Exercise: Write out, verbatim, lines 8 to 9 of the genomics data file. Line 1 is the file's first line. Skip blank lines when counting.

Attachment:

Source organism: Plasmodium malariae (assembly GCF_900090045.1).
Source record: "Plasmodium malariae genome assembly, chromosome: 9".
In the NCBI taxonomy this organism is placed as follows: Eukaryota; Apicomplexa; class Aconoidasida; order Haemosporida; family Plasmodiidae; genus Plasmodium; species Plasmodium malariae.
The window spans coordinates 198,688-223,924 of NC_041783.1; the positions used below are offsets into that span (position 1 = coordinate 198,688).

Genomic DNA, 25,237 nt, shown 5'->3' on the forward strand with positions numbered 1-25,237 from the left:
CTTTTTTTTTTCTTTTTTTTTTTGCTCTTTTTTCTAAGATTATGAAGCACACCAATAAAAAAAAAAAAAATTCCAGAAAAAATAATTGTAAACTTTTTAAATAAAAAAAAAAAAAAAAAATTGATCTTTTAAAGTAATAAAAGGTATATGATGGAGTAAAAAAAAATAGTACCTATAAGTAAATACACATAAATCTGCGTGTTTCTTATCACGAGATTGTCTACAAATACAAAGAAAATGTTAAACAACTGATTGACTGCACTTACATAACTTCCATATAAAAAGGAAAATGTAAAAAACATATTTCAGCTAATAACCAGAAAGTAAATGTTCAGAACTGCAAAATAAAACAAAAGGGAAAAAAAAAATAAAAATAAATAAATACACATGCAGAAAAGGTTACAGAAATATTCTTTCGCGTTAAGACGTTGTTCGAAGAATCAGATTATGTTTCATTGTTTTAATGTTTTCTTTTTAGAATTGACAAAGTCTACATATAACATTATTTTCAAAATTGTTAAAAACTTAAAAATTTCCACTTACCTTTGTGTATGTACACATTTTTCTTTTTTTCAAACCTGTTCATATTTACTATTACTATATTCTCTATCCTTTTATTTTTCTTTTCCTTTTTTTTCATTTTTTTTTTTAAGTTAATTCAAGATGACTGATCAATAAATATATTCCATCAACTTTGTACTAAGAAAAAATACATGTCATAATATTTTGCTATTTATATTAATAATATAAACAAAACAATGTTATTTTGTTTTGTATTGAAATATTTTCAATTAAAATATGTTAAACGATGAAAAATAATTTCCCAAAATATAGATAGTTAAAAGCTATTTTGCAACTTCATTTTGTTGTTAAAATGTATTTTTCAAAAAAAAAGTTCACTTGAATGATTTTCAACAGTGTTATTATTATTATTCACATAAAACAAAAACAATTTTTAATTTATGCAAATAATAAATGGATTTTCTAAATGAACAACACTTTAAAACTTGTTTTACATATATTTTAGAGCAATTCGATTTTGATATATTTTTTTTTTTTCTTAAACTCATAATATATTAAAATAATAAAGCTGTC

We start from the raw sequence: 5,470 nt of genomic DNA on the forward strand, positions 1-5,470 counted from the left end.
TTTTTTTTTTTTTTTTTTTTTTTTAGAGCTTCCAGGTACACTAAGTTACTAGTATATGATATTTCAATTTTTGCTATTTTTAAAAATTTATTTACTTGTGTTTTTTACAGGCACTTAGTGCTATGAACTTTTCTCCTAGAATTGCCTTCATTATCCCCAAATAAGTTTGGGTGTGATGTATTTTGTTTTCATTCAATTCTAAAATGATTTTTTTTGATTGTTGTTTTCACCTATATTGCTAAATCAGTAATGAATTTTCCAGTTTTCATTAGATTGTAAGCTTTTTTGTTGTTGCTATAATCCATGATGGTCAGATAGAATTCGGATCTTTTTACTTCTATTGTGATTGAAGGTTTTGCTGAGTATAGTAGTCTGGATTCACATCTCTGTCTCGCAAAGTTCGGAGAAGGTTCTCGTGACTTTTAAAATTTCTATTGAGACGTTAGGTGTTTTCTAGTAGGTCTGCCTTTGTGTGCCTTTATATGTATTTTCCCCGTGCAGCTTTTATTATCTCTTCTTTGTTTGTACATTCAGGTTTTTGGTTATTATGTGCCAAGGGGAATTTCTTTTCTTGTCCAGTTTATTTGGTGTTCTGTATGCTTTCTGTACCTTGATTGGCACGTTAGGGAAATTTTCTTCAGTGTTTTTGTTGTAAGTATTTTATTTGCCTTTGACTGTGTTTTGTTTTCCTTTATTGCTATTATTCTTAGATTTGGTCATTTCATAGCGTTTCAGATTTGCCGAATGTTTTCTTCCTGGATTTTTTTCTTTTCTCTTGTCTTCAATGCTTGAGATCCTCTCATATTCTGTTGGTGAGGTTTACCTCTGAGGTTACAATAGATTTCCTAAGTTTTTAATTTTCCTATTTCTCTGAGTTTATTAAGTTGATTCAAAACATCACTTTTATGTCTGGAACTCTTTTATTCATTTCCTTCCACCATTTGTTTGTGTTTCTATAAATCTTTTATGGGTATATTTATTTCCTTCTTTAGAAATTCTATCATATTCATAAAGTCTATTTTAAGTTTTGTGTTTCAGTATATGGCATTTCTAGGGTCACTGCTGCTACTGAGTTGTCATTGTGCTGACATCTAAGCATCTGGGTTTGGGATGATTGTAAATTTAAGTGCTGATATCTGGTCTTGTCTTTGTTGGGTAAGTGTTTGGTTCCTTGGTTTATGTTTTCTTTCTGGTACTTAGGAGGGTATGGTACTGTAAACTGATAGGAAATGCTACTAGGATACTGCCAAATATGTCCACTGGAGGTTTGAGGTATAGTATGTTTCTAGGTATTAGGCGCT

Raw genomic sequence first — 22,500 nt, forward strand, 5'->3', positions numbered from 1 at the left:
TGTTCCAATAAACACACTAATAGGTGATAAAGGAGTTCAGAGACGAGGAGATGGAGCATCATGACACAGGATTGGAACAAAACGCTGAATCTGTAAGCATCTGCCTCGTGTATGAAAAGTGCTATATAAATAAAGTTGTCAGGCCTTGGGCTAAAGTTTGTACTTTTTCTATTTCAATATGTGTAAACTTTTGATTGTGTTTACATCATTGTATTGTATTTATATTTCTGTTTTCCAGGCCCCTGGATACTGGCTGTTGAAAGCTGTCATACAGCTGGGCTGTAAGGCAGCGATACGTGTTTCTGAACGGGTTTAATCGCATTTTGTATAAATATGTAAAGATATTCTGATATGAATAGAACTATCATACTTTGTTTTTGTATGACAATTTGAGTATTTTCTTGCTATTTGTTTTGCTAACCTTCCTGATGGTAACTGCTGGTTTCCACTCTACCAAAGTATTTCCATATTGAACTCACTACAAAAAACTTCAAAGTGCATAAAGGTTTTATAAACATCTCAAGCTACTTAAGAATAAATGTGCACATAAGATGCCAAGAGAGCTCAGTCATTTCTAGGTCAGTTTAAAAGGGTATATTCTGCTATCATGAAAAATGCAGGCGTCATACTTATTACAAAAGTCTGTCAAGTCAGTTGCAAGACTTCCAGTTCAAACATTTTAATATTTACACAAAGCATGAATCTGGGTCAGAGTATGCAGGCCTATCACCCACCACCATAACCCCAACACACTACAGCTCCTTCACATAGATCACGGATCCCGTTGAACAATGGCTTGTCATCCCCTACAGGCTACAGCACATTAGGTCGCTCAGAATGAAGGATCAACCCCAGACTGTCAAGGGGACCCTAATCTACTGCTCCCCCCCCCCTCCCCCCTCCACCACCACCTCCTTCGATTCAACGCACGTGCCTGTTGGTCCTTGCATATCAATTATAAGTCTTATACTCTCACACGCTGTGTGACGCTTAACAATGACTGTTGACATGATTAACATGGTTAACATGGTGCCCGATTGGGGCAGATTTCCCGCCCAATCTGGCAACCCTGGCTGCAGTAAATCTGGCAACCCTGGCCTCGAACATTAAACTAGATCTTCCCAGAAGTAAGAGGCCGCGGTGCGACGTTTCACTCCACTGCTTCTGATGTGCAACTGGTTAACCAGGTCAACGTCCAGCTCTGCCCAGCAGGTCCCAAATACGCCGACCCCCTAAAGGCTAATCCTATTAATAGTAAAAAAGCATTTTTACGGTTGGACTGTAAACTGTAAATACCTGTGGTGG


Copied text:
TTTTTTTTTTTTTTTTTTTTTTTTAGAGCTTCCAGGTACACTAAGTTACTAGTATATGATATTTCAATTTTTGCTATTTTTAAAAATTTATTTACTTGTGTTTTTTACAGGCACTTAGTGCTATGAACTTTTCTCCTAGAATTGCCTTCATTATCCCCAAATAAGTTTGGGTGTGATGTATTTTGTTTTCATTCAATTCTAAAATGATTTTTTTTGATTGTTGTTTTCACCTATATTGCTAAATCAGTAATGAATTTTCCAGTTTTCATTAGATTGTAAGCTTTTTTGTTGTTGCTATAATCCATGATGGTCAGATAGAATTCGGATCTTTTTACTTCTATTGTGATTGAAGGTTTTGCTGAGTATAGTAGTCTGGATTCACATCTCTGTCTCGCAAAGTTCGGAGAAGGTTCTCGTGACTTTTAAAATTTCTATTGAGACGTTAGGTGTTTTCTAGTAGGTCTGCCTTTGTGTGCCTTTATATGTATTTTCCCCGTGCAGCTTTTATTATCTCTTCTTTGTTTGTACATTCAGGTTTTTGGTTATTATGTGCCAAGGGGAATTTCTTTTCTTGTCCAGTTTATTTGGTGTTCTGTATGCTTTCTGTACCTTGATTGGCACGTTAGGGAAATTTTCTTCAGTGTTTTTGTTGTAAGTATTTTATTTGCCTTTGACTGTGTTTTGTTTTCCTTTATTGCTATTATTCTTAGATTTGGTCATTTCATAGCGTTTCAGATTTGCCGAATGTTTTCTTCCTGGATTTTTTTCTTTTCTCTTGTCTTCAATGCTTGAGATCCTCTCATATTCTGTTGGTGAGGTTTACCTCTGAGGTTACAATAGATTTCCTAAGTTTTTAATTTTCCTATTTCTCTGAGTTTATTAAGTTGATTCAAAACATCACTTTTATGTCTGGAACTCTTTTATTCATTTCCTTCCACCATTTGTTTGTGTTTCTATAAATCTTTTATGGGTATATTTATTTCCTTCTTTAGAAATTCTATCATATTCATAAAGTCTATTTTAAGTTTTGTGTTTCAGTATATGGCATTTCTAGGGTCACTGCTGCTACTGAGTTGTCATTGTGCTGACATCTAAGCATCTGGGTTTGGGATGATTGTAAATTTAAGTGCTGATATCTGGTCTTGTCTTTGTTGGGTAAGTGTTTGGTTCCTTGGTTTATGTTTTCTTTCTGGTACTTAGGAGGGTATGGTACTGTAAACTGATAGGAAATGCTACTAGGATACTGCCAAATATGTCCACTGGAGGTTTGAGGTATAGTATGTTTCTAGGTATTAGGCGCT

Raw genomic sequence first — 22,500 nt, forward strand, 5'->3', positions numbered from 1 at the left: